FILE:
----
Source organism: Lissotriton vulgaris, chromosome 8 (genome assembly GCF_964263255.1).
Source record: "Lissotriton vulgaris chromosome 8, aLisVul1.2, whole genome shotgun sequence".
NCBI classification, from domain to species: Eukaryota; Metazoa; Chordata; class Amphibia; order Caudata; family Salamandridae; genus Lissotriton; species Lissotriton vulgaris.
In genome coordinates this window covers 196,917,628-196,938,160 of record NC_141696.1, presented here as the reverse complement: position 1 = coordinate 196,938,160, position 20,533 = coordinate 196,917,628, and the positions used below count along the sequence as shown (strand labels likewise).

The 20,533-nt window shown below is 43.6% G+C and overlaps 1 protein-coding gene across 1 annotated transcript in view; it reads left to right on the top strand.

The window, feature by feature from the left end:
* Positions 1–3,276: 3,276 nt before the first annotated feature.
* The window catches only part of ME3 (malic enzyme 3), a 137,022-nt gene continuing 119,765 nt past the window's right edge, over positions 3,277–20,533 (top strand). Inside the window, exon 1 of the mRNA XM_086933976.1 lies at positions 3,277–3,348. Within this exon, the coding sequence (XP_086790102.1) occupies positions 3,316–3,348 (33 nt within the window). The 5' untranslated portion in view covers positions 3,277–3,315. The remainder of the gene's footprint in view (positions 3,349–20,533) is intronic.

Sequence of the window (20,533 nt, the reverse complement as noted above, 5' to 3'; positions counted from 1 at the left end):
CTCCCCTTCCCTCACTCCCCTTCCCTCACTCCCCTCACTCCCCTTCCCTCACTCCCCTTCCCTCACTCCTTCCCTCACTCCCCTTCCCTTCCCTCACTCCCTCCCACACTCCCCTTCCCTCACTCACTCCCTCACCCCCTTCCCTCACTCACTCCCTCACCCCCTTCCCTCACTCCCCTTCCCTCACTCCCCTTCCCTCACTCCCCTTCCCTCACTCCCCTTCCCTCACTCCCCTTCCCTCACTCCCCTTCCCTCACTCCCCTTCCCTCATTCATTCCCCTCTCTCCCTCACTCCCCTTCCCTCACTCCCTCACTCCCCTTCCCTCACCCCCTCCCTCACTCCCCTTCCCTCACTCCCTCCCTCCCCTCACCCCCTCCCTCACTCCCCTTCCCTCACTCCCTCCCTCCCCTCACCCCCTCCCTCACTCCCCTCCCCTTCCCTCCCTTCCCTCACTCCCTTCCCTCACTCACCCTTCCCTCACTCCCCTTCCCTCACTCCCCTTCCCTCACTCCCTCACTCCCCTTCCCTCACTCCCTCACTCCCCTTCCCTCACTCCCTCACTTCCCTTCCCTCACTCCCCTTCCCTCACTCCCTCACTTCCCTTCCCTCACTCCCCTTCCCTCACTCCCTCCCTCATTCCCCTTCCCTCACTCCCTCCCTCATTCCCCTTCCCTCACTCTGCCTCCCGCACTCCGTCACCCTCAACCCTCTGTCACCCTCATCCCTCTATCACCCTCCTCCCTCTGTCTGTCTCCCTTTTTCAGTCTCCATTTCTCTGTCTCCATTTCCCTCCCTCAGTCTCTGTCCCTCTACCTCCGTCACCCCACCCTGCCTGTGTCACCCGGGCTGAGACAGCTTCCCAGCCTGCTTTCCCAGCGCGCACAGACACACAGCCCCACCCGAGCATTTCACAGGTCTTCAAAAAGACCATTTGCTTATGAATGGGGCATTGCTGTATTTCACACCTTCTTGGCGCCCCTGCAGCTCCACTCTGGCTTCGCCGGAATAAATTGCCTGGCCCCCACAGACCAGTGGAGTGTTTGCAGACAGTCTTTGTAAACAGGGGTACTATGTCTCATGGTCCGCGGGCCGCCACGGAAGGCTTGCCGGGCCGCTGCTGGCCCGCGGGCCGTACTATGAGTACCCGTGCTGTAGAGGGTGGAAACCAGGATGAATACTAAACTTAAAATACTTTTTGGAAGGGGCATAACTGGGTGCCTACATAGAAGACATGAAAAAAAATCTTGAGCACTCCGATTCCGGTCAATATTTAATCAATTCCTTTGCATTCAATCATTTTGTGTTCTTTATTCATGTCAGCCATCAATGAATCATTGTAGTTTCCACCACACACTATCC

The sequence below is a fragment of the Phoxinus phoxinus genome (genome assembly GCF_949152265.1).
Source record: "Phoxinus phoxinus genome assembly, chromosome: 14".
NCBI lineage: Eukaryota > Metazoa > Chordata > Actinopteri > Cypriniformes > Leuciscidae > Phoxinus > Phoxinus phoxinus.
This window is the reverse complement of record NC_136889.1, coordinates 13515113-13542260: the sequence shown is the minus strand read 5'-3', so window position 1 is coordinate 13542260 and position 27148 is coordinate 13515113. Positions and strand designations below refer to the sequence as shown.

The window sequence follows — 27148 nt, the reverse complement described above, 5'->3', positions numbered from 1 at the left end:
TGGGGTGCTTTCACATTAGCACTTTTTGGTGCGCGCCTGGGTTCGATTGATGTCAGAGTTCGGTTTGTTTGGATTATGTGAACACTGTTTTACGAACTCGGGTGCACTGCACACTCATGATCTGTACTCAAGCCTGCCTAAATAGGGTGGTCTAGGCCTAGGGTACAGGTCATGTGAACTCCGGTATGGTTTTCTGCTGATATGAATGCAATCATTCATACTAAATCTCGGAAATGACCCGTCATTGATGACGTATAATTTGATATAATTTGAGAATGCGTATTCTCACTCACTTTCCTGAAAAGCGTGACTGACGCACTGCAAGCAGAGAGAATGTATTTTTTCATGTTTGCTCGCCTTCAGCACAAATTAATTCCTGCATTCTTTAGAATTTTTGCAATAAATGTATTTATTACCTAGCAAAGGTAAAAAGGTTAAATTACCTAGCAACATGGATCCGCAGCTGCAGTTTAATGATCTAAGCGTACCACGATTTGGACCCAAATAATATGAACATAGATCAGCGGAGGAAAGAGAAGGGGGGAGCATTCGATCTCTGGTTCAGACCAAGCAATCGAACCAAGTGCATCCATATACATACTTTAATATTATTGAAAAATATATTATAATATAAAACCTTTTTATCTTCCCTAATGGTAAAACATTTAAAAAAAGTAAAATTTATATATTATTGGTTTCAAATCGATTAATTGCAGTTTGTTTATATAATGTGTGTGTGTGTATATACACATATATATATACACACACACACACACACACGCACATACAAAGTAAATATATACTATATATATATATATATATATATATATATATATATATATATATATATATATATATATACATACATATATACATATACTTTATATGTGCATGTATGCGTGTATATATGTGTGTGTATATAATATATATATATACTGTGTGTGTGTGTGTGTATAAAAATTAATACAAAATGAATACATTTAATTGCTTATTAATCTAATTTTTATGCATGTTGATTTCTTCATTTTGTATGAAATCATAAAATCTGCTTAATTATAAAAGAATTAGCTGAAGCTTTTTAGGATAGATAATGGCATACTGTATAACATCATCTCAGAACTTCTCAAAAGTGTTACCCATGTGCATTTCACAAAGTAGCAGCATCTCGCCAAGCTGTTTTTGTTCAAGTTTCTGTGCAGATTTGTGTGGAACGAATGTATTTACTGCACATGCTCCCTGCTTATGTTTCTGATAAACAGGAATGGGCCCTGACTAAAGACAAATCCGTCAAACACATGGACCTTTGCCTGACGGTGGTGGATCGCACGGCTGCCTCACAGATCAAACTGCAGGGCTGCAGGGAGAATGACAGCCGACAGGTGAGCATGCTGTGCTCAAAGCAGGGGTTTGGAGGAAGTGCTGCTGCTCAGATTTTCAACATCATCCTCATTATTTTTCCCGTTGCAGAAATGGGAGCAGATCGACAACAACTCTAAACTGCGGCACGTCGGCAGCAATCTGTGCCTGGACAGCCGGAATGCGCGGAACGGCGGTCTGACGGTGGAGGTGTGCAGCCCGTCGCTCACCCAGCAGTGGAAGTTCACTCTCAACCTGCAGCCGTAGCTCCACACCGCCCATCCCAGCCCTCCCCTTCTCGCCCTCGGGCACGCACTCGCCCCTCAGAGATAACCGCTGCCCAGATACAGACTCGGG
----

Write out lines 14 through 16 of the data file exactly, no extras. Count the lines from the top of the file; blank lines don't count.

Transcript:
This window is the reverse complement of record NC_136889.1, coordinates 13515113-13542260: the sequence shown is the minus strand read 5'-3', so window position 1 is coordinate 13542260 and position 27148 is coordinate 13515113. Positions and strand designations below refer to the sequence as shown.

The window sequence follows — 27148 nt, the reverse complement described above, 5'->3', positions numbered from 1 at the left end:
TGGGGTGCTTTCACATTAGCACTTTTTGGTGCGCGCCTGGGTTCGATTGATGTCAGAGTTCGGTTTGTTTGGATTATGTGAACACTGTTTTACGAACTCGGGTGCACTGCACACTCATGATCTGTACTCAAGCCTGCCTAAATAGGGTGGTCTAGGCCTAGGGTACAGGTCATGTGAACTCCGGTATGGTTTTCTGCTGATATGAATGCAATCATTCATACTAAATCTCGGAAATGACCCGTCATTGATGACGTATAATTTGATATAATTTGAGAATGCGTATTCTCACTCACTTTCCTGAAAAGCGTGACTGACGCACTGCAAGCAGAGAGAATGTATTTTTTCATGTTTGCTCGCCTTCAGCACAAATTAATTCCTGCATTCTTTAGAATTTTTGCAATAAATGTATTTATTACCTAGCAAAGGTAAAAAGGTTAAATTACCTAGCAACATGGATCCGCAGCTGCAGTTTAATGATCTAAGCGTACCACGATTTGGACCCAAATAATATGAACATAGATCAGCGGAGGAAAGAGAAGGGGGGAGCATTCGATCTCTGGTTCAGACCAAGCAATCGAACCAAGTGCATCCATATACATACTTTAATATTATTGAAAAATATATTATAATATAAAACCTTTTTATCTTCCCTAATGGTAAAACATTTAAAAAAAGTAAAATTTATATATTATTGGTTTCAAATCGATTAATTGCAGTTTGTTTATATAATGTGTGTGTGTGTATATACACATATATATATACACACACACACACACACACGCACATACAAAGTAAATATATACTATATATATATATATATATATATATATATATATATATATATATATATATATATATATACATACATATATACATATACTTTATATGTGCATGTATGCGTGTATATATGTGTGTGTATATAATATATATATATACTGTGTGTGTGTGTGTGTATAAAAATTAATACAAAATGAATACATTTAATTGCTTATTAATCTAATTTTTATGCATGTTGATTTCTTCATTTTGTATGAAATCATAAAATCTGCTTAATTATAAAAGAATTAGCTGAAGCTTTTTAGGATAGATAATGGCATACTGTATAACATCATCTCAGAACTTCTCAAAAGTGTTACCCATGTGCATTTCACAAAGTAGCAGCATCTCGCCAAGCTGTTTTTGTTCAAGTTTCTGTGCAGATTTGTGTGGAACGAATGTATTTACTGCACATGCTCCCTGCTTATGTTTCTGATAAACAGGAATGGGCCCTGACTAAAGACAAATCCGTCAAACACATGGACCTTTGCCTGACGGTGGTGGATCGCACGGCTGCCTCACAGATCAAACTGCAGGGCTGCAGGGAGAATGACAGCCGACAGGTGAGCATGCTGTGCTCAAAGCAGGGGTTTGGAGGAAGTGCTGCTGCTCAGATTTTCAACATCATCCTCATTATTTTTCCCGTTGCAGAAATGGGAGCAGATCGACAACAACTCTAAACTGCGGCACGTCGGCAGCAATCTGTGCCTGGACAGCCGGAATGCGCGGAACGGCGGTCTGACGGTGGAGGTGTGCAGCCCGTCGCTCACCCAGCAGTGGAAGTTCACTCTCAACCTGCAGCCGTAGCTCCACACCGCCCATCCCAGCCCTCCCCTTCTCGCCCTCGGGCACGCACTCGCCCCTCAGAGATAACCGCTGCCCAGATACAGACTCGGG